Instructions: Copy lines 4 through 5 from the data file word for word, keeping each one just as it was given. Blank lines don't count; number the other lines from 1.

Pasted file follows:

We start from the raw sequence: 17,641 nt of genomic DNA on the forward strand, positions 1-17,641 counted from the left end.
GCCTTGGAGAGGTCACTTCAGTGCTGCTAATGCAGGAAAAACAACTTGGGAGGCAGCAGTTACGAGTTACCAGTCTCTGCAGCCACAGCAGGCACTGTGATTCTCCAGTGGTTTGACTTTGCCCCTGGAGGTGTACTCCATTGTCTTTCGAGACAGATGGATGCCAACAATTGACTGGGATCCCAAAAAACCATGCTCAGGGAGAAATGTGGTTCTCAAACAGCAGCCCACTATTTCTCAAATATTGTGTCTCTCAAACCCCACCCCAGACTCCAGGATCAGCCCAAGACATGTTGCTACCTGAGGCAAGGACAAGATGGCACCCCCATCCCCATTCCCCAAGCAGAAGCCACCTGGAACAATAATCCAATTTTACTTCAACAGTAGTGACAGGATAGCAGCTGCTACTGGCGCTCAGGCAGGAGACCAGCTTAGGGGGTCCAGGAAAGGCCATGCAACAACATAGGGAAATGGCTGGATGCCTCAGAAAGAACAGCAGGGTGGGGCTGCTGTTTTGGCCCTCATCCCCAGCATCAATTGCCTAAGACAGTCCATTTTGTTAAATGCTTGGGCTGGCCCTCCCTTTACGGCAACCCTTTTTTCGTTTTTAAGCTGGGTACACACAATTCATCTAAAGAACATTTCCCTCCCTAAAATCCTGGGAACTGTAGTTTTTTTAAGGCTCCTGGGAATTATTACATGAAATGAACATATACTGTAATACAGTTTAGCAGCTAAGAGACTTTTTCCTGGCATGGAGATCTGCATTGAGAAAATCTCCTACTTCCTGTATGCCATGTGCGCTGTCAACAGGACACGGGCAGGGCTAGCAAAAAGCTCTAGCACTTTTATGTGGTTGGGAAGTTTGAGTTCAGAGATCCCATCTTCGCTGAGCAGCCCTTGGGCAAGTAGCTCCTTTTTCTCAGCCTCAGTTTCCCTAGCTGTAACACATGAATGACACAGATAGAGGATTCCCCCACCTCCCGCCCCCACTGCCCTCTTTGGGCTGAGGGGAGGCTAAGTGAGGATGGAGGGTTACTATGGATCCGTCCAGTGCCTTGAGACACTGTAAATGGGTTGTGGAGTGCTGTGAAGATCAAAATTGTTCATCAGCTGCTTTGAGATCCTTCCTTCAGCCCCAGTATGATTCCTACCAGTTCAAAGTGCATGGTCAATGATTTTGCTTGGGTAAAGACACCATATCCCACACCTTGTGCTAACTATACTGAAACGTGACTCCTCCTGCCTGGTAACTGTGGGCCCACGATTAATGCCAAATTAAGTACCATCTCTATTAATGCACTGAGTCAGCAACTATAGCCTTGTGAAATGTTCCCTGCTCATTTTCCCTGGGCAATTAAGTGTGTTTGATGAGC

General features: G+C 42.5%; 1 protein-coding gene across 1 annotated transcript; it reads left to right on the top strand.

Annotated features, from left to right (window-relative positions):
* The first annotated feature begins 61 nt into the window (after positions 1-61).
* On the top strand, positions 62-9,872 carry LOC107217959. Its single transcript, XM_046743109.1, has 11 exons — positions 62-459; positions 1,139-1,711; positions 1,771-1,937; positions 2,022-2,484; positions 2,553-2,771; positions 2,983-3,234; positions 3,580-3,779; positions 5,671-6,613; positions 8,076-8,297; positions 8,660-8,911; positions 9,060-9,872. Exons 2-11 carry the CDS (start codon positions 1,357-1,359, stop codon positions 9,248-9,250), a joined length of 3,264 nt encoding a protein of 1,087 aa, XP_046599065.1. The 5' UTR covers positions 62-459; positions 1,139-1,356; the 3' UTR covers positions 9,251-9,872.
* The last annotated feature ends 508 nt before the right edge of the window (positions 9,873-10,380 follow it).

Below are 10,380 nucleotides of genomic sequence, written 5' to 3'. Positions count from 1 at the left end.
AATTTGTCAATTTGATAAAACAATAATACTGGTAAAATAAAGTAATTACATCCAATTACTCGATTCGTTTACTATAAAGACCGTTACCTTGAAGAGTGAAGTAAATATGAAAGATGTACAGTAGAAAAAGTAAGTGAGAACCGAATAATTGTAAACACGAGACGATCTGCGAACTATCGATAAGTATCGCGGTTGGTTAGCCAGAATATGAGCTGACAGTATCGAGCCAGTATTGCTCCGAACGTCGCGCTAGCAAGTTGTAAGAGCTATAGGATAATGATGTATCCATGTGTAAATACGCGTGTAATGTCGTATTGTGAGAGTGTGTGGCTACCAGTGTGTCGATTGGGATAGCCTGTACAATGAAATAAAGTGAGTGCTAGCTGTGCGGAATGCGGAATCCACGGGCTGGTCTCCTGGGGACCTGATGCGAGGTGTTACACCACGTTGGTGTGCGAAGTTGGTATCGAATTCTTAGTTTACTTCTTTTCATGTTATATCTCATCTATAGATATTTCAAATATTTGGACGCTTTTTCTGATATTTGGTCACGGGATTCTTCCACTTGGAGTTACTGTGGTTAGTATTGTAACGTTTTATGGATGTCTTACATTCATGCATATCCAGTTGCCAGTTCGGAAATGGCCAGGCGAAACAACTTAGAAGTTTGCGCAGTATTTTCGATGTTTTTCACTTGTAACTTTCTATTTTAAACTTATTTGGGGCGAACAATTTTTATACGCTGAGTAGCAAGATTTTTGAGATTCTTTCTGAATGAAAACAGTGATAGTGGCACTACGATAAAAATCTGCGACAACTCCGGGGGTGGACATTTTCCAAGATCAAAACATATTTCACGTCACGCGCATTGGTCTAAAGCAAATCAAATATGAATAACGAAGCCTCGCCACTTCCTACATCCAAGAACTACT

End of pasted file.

Annotated features, from left to right (window-relative positions):
* The first annotated feature begins 61 nt into the window (after positions 1-61).